Venetoulis files Chapter 11 debt tops $1 million Publishing firm seized last month

Facing debts of more than $1 million stemming from a faile publishing company, Theodore G. "Ted" Venetoulis, a former Baltimore County executive and publishing executive, filed for Chapter 11 bankruptcy protection yesterday.

The personal bankruptcy filing in federal court in Baltimore came more than a month after Maryland National Bank seized the assets of the Record Printing and Composition Co., a commercial printing operation in Silver Spring owned by Mr. Venetoulis and two other investors.


Later, on April 13, Maryland National filed suits in Baltimore County Circuit Court claiming the company's three owners owed the bank $2.98 million. The bank is seeking $1.2 million from Mr. Venetoulis alone.

"We are not in a position to coment on the nature of our relations with a customer, particularly when litigation is involved," said Maryland National spokesman Daniel Finney.


Mr. Venetoulis, president of the company that owned the printing firm, ran unsuccessfully for governor in 1978 at the end of a four-year term as Baltimore County executive.

Since leaving office, he has bought and sold a variety of publications, including a collection of Baltimore suburban weeklies, San Francisco Magazine and weeklies in the Washington suburbs.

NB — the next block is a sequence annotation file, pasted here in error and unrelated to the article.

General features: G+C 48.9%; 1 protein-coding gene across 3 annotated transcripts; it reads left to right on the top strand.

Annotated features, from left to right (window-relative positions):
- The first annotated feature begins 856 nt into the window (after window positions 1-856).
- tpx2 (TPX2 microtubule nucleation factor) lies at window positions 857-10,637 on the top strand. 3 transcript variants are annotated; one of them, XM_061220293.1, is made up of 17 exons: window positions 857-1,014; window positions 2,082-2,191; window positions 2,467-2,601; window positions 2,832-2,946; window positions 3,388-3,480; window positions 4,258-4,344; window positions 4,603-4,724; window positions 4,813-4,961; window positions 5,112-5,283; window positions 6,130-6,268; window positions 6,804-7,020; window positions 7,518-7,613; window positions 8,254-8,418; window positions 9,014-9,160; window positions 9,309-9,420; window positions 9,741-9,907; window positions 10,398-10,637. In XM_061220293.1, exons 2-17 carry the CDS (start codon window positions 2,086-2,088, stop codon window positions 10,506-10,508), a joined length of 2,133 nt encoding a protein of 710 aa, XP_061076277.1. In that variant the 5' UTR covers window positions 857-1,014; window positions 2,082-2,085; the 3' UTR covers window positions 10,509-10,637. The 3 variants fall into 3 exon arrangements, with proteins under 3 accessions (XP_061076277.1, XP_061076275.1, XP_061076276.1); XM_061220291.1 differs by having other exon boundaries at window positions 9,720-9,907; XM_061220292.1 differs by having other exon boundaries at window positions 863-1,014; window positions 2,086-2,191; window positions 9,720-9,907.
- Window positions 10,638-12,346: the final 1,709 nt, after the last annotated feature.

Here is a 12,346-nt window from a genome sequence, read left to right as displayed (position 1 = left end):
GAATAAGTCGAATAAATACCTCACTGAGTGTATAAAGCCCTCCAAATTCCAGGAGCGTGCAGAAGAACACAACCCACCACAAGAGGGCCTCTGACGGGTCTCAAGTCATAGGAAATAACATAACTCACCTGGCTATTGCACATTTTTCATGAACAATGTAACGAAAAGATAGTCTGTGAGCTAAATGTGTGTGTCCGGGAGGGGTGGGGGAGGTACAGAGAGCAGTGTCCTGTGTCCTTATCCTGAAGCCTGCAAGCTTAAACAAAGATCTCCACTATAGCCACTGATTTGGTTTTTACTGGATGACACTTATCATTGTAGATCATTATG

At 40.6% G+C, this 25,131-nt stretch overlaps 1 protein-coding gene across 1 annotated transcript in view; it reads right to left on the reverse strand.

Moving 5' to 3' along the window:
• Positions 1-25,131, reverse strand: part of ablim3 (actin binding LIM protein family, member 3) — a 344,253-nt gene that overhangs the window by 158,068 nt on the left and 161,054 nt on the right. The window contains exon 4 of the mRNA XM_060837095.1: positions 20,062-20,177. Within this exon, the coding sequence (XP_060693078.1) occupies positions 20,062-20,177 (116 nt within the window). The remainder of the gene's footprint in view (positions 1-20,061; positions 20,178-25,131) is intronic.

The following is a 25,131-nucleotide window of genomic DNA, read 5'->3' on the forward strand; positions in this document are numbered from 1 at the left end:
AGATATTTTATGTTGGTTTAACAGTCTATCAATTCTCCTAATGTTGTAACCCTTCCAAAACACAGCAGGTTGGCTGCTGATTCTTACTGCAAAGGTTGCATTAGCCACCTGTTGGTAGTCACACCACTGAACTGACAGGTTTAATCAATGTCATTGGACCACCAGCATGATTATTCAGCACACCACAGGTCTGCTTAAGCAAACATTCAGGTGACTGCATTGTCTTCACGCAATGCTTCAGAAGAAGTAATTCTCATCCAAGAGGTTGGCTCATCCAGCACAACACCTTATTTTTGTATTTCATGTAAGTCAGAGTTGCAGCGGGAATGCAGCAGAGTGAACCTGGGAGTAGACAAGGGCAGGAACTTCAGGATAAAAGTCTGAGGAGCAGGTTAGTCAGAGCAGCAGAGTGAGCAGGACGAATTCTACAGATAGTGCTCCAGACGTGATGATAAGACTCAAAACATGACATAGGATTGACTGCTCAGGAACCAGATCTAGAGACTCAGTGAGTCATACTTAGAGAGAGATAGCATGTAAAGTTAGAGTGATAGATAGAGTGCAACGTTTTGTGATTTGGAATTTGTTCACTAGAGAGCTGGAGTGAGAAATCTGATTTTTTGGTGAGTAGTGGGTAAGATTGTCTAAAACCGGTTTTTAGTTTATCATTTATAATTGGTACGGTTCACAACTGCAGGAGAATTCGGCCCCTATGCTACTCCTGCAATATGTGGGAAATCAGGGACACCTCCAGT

He also occasionally appears as a political commentator for WBAL-TV in Baltimore.

Mr. Venetoulis, who owns a home in affluent Green Spring Valley, said the filing lists his assets at more than $1 million and his liabilities at more than $1 million. More precise figures were not available.

The filing does not include his wife, Lynn Morrison Venetoulis, and will not affect the Orioles Gazette, a baseball publication with a circulation of 30,000 that is published twice a month from April to Oct. and monthly the rest of the year.

Even though he is the publisher of the 2-year-old paper, Mr. Venetoulis said, he does not have an ownership interest in the publication. He declined to identify the owner.

He also refused to say which of his personal assets were involved in the filing, other than to say "real estate and stocks." Mr. Venetoulis said it did not involve any business operations.

The effects of the Chapter 11 bankruptcy filing on Maryland National's previous actions against Record Printing and Composition were unclear. Under the U.S. Bankruptcy Code, Chapter 11 allows a debtor to reorganize while protecting assets from creditors.


Mr. Venetoulis bought Record Printing and Composition in 1988 along with Vicki L. Bagley, the owner of a Washington real estate company, and Lanny J. Davis, a Washington lawyer and Montgomery County Democratic official.